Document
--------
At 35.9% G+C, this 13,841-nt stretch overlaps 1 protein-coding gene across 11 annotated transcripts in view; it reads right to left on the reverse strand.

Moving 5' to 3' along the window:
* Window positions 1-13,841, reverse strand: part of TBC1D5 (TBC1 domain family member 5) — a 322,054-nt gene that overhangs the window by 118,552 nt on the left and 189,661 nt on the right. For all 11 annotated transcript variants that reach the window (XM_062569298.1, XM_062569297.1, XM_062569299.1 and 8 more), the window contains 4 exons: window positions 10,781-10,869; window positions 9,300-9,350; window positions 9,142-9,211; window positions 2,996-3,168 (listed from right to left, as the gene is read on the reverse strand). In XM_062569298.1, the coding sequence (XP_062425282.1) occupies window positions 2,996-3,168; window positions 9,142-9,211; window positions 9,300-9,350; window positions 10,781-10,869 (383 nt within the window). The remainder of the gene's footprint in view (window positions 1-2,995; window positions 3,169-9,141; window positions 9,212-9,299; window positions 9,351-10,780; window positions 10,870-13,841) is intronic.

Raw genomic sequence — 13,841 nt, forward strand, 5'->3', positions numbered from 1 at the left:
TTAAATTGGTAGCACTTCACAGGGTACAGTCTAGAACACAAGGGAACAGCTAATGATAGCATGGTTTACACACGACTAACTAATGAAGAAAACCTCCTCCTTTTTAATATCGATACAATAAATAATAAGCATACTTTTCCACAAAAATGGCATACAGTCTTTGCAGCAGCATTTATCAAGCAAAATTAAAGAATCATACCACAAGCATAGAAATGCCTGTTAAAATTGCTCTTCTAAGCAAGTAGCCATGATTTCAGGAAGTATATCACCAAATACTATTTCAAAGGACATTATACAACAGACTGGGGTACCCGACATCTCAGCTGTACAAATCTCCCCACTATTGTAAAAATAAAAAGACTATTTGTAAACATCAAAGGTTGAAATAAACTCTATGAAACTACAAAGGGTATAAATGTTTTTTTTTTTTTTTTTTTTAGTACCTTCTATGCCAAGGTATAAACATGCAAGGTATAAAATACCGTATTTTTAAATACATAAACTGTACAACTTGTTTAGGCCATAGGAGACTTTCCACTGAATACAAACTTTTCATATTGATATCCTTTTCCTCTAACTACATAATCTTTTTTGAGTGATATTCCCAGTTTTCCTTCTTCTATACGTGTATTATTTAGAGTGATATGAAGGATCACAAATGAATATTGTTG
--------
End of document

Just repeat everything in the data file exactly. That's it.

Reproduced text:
At 35.9% G+C, this 13,841-nt stretch overlaps 1 protein-coding gene across 11 annotated transcripts in view; it reads right to left on the reverse strand.

Moving 5' to 3' along the window:
* Window positions 1-13,841, reverse strand: part of TBC1D5 (TBC1 domain family member 5) — a 322,054-nt gene that overhangs the window by 118,552 nt on the left and 189,661 nt on the right. For all 11 annotated transcript variants that reach the window (XM_062569298.1, XM_062569297.1, XM_062569299.1 and 8 more), the window contains 4 exons: window positions 10,781-10,869; window positions 9,300-9,350; window positions 9,142-9,211; window positions 2,996-3,168 (listed from right to left, as the gene is read on the reverse strand). In XM_062569298.1, the coding sequence (XP_062425282.1) occupies window positions 2,996-3,168; window positions 9,142-9,211; window positions 9,300-9,350; window positions 10,781-10,869 (383 nt within the window). The remainder of the gene's footprint in view (window positions 1-2,995; window positions 3,169-9,141; window positions 9,212-9,299; window positions 9,351-10,780; window positions 10,870-13,841) is intronic.

Raw genomic sequence — 13,841 nt, forward strand, 5'->3', positions numbered from 1 at the left:
TTAAATTGGTAGCACTTCACAGGGTACAGTCTAGAACACAAGGGAACAGCTAATGATAGCATGGTTTACACACGACTAACTAATGAAGAAAACCTCCTCCTTTTTAATATCGATACAATAAATAATAAGCATACTTTTCCACAAAAATGGCATACAGTCTTTGCAGCAGCATTTATCAAGCAAAATTAAAGAATCATACCACAAGCATAGAAATGCCTGTTAAAATTGCTCTTCTAAGCAAGTAGCCATGATTTCAGGAAGTATATCACCAAATACTATTTCAAAGGACATTATACAACAGACTGGGGTACCCGACATCTCAGCTGTACAAATCTCCCCACTATTGTAAAAATAAAAAGACTATTTGTAAACATCAAAGGTTGAAATAAACTCTATGAAACTACAAAGGGTATAAATGTTTTTTTTTTTTTTTTTTTTAGTACCTTCTATGCCAAGGTATAAACATGCAAGGTATAAAATACCGTATTTTTAAATACATAAACTGTACAACTTGTTTAGGCCATAGGAGACTTTCCACTGAATACAAACTTTTCATATTGATATCCTTTTCCTCTAACTACATAATCTTTTTTGAGTGATATTCCCAGTTTTCCTTCTTCTATACGTGTATTATTTAGAGTGATATGAAGGATCACAAATGAATATTGTTG